FPU President Harold Haak attends conference on the future of higher education
Leaders from Fresno Pacific University joined nearly 1,000 representatives from around the world February 7-9 for the 2001 Forum on Christian Higher Education, an event commemorating the 25thanniversary of the Council for Christian Colleges & Universities (CCCU).
The conference celebrated the Christian heritage shared by the council’s 100 member institutions in North America and 50 affiliate campuses in 17 nations, while challenging participants to look at the future of Christian higher education. “The forum was a time for reflecting on where we’ve been, but the primary focus was on where we’re going,” said Harold Haak, president of FPU. “Our campus representatives benefited from valuable professional development workshops, peer networking opportunities and dynamic plenary sessions celebrating scholarship, faith and service.” Haak was joined by several other FPU administrators at the conference.
During the forum’s opening session, CCCU President Robert C. Andringa linked the future of Christian colleges and universities with globalization and racial harmony. “We must be more global in our thinking, praying, planning and actions,” he said. “We must be intentional and consistent about advancing racial harmony and diversity. The biblical mandate is without question.”
Other keynote addresses featured Millard and Linda Fuller, co-founders of Habitat for Humanity; Leonard Sweet, professor of evangelism at Drew University; Lillian Callis Barger, founder and president of The Damaris Project; and Chuck Colson, founder and chairman of Prison Fellowship Ministries.
The pervasive theme developed by the keynote speakers was the future of Christian higher education in a society that favors modern thought. Sweet admonished his listeners to keep faith a solid, predominant theme of their institutions despite claims that Christianity is outdated and intolerant. “Part of the challenge of leadership for the 21stcentury is that we ground ourselves in who we are as Christians—independent of what culture is doing.”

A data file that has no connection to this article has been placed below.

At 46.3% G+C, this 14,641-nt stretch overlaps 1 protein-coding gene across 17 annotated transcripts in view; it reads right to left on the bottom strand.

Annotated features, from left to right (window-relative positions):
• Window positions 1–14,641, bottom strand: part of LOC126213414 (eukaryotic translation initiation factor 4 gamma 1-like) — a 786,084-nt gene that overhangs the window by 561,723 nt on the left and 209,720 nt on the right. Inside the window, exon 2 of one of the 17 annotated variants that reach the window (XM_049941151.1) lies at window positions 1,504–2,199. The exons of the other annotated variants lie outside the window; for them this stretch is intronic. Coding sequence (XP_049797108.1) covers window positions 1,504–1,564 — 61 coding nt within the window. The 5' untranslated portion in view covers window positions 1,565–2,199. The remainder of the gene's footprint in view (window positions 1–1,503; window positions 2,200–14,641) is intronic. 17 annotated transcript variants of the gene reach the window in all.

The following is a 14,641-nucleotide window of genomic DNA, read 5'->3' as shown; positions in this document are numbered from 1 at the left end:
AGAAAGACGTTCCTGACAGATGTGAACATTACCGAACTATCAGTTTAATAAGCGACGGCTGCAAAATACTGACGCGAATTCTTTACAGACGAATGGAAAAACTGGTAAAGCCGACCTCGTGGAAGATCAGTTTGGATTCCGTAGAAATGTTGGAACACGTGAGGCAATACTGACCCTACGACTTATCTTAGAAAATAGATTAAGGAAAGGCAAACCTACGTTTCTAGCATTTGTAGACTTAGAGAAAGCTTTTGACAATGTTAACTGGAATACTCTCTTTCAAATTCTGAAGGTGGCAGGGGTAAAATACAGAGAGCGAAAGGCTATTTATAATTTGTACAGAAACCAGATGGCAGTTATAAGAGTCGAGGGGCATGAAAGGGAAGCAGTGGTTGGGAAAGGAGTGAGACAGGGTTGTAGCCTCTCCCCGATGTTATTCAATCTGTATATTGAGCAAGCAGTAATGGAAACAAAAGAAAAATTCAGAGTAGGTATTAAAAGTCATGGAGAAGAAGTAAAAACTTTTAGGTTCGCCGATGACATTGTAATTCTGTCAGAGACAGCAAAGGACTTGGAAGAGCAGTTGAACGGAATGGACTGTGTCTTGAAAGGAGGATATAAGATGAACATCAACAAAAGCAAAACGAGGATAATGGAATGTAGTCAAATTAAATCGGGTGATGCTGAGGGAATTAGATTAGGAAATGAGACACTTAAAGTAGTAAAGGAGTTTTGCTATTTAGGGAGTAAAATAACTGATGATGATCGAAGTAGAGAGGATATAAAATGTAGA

Colson discussed the balance of living the temporary human experience and acknowledging our eternal spirituality. While keeping things of spiritual significance in mind, Christians should still be relevant to society. “As people in Christian higher education, you have to not only understand our faith, but also figure out how it relates to the world in which we live,” he said. Colson included examples of Christians who have a positive impact on culture by using intellect and reason rather than mere defensive rhetoric and protest.
Participants also chose from nearly 40 peer and topical workshops on market research, faculty development, spiritual formation, racial harmony, Christian scholarship, globalization and nontraditional educational initiatives such as adult degree completion and distance learning. Racial harmony and globalization were again emphasized, along with marketing the Christian college experience. Attendees were summoned to promote racial harmony on their campuses by changing their institution’s structure and taking personal initiative in the reconciliation process. The theme of globalization was lived out through the presence of nearly 30 international delegates representing 12 nations. Maguire Associates presented results of its market research study suggesting council campuses begin reaching high school sophomores, emphasize quality scholarship and find new ways to retain current students beyond the sophomore year.